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Adirondack Explorer

September, 2011

The latest on Adirondack trail conditions

With the reopening of Route 73 and the Dix Mountain Wilderness, this seems like an appropriate time for an update on what’s open and what’s still closed. High Peaks Wilderness. All trails are open except the Southside Trail, Orebed Brook Trail, Cold Brook Pass Trail, Deer Brook Trail, and the trail from Elk Lake to Panther Gorge. Also, the Great Range trails cannot be accessed via the Ausable Club’s Lake Road, which is closed. The Southside and Orebed Brook trails were partly buried by landslides. “I can’t say for sure they’ll be open by the end of the week, but >>More


September, 2011

Climbing the new slide on Wright Peak

In 1999, Hurricane Floyd created two slides on Wright Peak that have proved popular with hikers and skiers. Irene has created a third—and much longer—slide next to those two, providing easy access to the others as well a new skiing/hiking route. Josh Wilson and I climbed the slide from top to bottom on Sunday. It’s almost exactly a mile long. Finding the slide was quick and easy. From the Memorial Lean-to (named in honor of Ed Hudowalski, an early Forty-Sixer) near Marcy Dam, we bushwhacked a quarter-mile, heading south of west, and came out on the base of the slide. >>More


September, 2011

Route 73, Dix Wilderness reopened

Route 73 south of Keene Valley and the Dix Mountain Areas were reopened today ahead of schedule. “Route 73 is a vital highway connecting residents and businesses in the North Country and today’s reopening is an important step in our recovery from Hurricane Irene,” Governor Andrew Cuomo said. Cuomo initially pledged that one lane of the road would be reopened September 15 and both lanes by September 25. Instead, both lanes were reopened today. Cuomo’s office said workers logged about 2,700 hours and used about 150,000 tons of stone to fix the road. Click here to read the governor’s news >>More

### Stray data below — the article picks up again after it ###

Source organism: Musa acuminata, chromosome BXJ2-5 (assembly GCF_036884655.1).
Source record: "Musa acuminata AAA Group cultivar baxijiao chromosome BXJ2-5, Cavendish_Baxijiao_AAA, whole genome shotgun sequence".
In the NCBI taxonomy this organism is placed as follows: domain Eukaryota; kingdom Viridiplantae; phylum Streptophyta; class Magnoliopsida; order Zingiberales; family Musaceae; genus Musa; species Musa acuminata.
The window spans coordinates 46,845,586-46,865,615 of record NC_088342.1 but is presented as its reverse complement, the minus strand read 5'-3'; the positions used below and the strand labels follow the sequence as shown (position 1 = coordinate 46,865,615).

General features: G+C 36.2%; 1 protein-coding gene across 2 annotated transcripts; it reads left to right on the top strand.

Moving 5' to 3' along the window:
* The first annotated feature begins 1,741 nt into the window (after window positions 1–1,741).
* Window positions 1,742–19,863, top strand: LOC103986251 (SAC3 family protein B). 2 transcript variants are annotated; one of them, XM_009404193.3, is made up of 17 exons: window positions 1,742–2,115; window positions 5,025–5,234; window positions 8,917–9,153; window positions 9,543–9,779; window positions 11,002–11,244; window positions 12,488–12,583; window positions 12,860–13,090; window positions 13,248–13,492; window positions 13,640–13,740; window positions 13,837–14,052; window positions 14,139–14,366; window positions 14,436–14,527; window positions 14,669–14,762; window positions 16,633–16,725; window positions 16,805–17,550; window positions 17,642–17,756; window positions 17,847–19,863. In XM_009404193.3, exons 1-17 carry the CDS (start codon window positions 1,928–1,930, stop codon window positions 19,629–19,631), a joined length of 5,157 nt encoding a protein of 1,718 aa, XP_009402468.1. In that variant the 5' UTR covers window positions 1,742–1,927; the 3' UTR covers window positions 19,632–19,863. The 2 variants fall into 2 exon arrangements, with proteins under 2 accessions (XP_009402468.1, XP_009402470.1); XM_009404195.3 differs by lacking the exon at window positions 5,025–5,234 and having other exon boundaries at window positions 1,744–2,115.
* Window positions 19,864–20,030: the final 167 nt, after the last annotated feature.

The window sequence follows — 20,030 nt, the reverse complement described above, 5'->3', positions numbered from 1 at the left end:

September, 2011

Report on Avalanche Pass Trail

Yesterday I hiked with Josh Wilson to Avalanche Pass to check out the condition of the trail in the wake of Tropical Storm Irene. The short story is that the trail sustained quite a bit more damage than the Van Hoevenberg Trail, which I hiked on Saturday. After we reached Avalanche Lake, I took the above photo of the Trap Dike on Mount Colden. Comparing it with the photo on the right, taken in 2009, you’ll see that the dike—at least as much of it as we can see—has been stripped of vegetation. Note the chocolate color of lake. While >>More


September, 2011

Mount Marcy trail in good condition

I hiked the Van Hoevenberg Trail to Mount Marcy today (Saturday) and found it fine shape, despite a few changes wrought by Hurricane Irene. It was just two days after the state Department of Environmental Conservation reopened the eastern High Peaks, and many hikers were out enjoying the sunshine. Starting at Adirondak Loj, the Van Hoevenberg Trail is the shortest and most popular route to the state’s highest summit. It ascends 3,166 feet over 7.4 miles. As we reported earlier, the floods caused by Irene washed away at the bridge at Marcy Dam, located 2.3 miles from the Loj. Consequently, >>More


September, 2011